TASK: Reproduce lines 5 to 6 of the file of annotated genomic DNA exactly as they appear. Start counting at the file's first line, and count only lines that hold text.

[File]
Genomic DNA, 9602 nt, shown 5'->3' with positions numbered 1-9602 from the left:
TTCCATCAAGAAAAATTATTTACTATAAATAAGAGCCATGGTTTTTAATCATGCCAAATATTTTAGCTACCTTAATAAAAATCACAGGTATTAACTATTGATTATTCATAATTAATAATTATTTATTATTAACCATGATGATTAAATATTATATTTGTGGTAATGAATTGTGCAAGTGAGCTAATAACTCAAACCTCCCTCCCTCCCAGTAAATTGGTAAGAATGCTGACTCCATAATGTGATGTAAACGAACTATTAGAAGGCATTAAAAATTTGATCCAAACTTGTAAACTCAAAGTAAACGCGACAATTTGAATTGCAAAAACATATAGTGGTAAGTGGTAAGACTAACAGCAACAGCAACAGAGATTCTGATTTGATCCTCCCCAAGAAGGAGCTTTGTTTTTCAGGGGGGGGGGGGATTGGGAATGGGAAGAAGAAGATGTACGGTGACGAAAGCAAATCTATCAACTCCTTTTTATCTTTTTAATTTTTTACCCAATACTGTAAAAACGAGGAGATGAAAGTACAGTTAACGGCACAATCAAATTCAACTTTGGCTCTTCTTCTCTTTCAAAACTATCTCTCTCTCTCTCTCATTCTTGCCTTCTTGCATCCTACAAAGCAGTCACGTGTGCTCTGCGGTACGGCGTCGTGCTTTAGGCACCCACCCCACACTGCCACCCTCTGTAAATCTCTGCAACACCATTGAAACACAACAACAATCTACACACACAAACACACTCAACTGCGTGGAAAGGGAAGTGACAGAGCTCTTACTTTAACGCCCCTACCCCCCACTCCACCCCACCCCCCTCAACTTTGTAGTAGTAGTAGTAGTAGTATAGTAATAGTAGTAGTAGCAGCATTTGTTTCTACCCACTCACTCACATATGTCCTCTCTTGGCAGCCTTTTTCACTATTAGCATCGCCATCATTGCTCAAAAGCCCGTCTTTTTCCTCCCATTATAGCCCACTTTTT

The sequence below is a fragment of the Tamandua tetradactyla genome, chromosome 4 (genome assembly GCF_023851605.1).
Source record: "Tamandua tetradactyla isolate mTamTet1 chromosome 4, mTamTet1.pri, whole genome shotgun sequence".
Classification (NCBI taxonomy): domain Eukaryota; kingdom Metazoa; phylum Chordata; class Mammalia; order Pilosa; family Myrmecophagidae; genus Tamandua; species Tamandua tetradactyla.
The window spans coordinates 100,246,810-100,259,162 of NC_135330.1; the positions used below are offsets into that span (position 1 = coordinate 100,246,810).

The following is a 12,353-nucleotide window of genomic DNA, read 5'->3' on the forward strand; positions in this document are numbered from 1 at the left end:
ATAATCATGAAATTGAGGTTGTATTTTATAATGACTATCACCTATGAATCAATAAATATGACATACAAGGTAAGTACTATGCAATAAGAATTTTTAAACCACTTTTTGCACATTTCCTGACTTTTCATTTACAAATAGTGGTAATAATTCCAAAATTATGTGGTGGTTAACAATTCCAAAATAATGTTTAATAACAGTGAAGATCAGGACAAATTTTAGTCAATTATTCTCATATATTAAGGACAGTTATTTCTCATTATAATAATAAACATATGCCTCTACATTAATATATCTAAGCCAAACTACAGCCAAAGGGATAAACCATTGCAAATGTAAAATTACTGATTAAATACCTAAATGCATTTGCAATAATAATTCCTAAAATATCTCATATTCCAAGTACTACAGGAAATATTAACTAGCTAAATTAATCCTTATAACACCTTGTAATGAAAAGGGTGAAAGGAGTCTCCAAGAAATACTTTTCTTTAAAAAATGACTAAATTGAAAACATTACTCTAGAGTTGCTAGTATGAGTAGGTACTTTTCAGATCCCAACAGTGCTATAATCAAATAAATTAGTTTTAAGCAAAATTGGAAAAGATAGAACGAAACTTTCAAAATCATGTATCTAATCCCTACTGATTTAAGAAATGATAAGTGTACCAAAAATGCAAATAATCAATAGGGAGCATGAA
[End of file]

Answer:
Classification (NCBI taxonomy): domain Eukaryota; kingdom Metazoa; phylum Chordata; class Mammalia; order Pilosa; family Myrmecophagidae; genus Tamandua; species Tamandua tetradactyla.
The window spans coordinates 100,246,810-100,259,162 of NC_135330.1; the positions used below are offsets into that span (position 1 = coordinate 100,246,810).